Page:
I'm giving a presentation at the EduTech conference on Friday 6th October, and I have two related problems. First, I'm no good at arithmetic, so my '10' ideas is actually 13. Secondly, I've only got half an hour so although I'll do my best to pack everything in, it will be a bit of a squeeze.
No matter though, because I've compiled a stupendous resource sheet to accompany my talk, so people can download it after the session and explore the links at their leisure.
In deciding which stimulating ideas to include, I thought about the following. On the one hand, ideas that are interesting and exciting, but not ones that you could, realistically, implement tomorrow. I don't like setting impossible goals, but I think it's important to look at different possibilities, even if you decide after all said and done to reject them.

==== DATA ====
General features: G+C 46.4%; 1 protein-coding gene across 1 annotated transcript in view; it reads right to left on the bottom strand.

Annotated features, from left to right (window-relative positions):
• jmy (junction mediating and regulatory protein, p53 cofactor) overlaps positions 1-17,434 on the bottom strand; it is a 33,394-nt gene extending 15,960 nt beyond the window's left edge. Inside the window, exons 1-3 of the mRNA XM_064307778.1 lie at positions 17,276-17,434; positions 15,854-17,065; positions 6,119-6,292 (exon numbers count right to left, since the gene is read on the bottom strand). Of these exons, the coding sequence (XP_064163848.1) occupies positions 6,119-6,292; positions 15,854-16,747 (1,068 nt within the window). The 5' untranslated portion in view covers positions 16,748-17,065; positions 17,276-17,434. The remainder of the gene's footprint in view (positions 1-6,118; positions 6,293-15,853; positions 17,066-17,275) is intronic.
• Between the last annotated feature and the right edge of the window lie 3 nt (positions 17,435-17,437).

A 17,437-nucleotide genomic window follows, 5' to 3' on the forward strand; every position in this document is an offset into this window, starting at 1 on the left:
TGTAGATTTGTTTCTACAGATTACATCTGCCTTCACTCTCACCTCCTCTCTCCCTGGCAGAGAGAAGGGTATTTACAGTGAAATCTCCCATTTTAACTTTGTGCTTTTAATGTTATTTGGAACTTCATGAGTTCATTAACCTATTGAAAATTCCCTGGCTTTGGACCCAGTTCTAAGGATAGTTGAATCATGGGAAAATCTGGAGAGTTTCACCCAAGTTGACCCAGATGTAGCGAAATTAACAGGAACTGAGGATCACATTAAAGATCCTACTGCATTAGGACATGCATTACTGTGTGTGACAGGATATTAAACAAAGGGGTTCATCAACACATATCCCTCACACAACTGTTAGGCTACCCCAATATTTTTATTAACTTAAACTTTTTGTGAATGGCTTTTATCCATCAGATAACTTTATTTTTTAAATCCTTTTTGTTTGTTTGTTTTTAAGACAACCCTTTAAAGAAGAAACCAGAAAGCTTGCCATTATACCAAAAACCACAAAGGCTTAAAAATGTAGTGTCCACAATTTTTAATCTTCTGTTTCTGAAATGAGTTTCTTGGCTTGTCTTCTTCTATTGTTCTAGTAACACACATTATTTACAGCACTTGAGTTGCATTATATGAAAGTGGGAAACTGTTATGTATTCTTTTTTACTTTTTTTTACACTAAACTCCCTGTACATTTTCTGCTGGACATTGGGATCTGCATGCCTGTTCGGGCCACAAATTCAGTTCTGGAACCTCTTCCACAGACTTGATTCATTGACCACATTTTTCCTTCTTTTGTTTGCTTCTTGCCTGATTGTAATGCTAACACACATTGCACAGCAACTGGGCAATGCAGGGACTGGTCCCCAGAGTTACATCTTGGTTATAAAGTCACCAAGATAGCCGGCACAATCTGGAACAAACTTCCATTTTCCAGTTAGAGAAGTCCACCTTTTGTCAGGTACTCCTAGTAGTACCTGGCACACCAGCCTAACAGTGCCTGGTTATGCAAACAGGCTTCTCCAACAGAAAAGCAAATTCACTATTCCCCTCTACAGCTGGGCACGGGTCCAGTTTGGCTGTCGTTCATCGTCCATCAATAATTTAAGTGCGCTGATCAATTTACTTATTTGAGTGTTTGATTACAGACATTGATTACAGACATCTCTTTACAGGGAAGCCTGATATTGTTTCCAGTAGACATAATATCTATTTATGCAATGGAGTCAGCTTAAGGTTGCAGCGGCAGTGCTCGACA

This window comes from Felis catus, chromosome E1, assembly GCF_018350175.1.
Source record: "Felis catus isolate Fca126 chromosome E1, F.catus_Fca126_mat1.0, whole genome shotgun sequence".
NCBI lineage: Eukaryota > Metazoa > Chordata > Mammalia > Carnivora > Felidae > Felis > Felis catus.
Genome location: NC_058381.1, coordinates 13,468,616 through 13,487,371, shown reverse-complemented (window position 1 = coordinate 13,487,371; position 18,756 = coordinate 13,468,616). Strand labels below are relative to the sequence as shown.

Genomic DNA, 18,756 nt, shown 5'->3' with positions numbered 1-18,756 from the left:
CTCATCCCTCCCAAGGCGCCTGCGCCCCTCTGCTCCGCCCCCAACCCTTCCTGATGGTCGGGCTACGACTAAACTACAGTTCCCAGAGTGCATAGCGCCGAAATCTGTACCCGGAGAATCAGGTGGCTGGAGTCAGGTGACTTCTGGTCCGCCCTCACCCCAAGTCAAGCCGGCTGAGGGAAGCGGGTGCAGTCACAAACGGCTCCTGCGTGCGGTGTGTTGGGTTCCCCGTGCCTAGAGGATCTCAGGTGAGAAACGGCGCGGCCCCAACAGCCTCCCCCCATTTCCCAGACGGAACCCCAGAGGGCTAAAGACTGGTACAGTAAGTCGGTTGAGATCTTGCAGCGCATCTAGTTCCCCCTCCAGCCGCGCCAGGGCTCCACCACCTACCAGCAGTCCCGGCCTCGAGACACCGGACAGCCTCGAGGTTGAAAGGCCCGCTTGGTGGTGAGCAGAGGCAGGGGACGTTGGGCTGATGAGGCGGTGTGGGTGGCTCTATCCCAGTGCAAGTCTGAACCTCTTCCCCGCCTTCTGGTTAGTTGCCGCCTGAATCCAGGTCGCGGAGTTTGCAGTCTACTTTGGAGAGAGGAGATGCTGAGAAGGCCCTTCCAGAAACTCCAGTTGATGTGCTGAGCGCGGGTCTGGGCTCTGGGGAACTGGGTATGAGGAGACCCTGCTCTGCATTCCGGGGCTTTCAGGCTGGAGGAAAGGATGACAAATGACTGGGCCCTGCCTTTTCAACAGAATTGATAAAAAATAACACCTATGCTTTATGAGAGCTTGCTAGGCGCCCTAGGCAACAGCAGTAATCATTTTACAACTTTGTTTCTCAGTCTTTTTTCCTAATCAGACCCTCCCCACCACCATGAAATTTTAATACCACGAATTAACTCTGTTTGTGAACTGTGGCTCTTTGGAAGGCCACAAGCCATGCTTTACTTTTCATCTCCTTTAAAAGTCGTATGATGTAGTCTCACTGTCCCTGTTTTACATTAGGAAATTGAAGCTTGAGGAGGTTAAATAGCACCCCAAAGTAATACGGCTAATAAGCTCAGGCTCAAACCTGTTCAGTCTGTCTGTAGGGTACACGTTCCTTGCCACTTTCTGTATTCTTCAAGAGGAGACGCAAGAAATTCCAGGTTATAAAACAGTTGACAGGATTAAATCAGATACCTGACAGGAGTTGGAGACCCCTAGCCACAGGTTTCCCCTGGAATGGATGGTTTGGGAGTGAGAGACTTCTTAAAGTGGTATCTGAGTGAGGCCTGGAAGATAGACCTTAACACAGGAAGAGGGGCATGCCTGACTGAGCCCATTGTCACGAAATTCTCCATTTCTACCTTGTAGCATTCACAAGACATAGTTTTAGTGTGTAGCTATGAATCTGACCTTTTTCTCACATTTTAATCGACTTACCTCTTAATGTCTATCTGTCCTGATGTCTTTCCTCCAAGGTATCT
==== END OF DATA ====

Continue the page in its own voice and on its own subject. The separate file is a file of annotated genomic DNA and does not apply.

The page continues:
On the other hand, I've included a few things that people could start to consider now for, say, next half-term or next term.
And there are also a few suggestions that could be implemented next week.
What links all my suggestions is the common thread that Computing can be interesting, relevant and accessible. I tend not to like 'coding weeks' or anything like that because they place all the emphasis on coding -- not even programming, which I think is more than merely coding.
And at the end of the day, all my suggestions are just that: suggestions. You may well already be doing some of them, but I always think that even if I come away from a session like this with just one thing I hadn't thought of before then it was worthwhile.
To book up, and check out all the seminars, here's the link:
If you'd like around 350 tips for getting the most out of Education Conferences, buy my book! It's called, appropriately enough, Education Conferences: Teachers' Guide to Getting the Most out of Education Conferences. Click on the cover below to find out more. At the time of writing it is still only 99p or ither currencies' equivalent (more or less).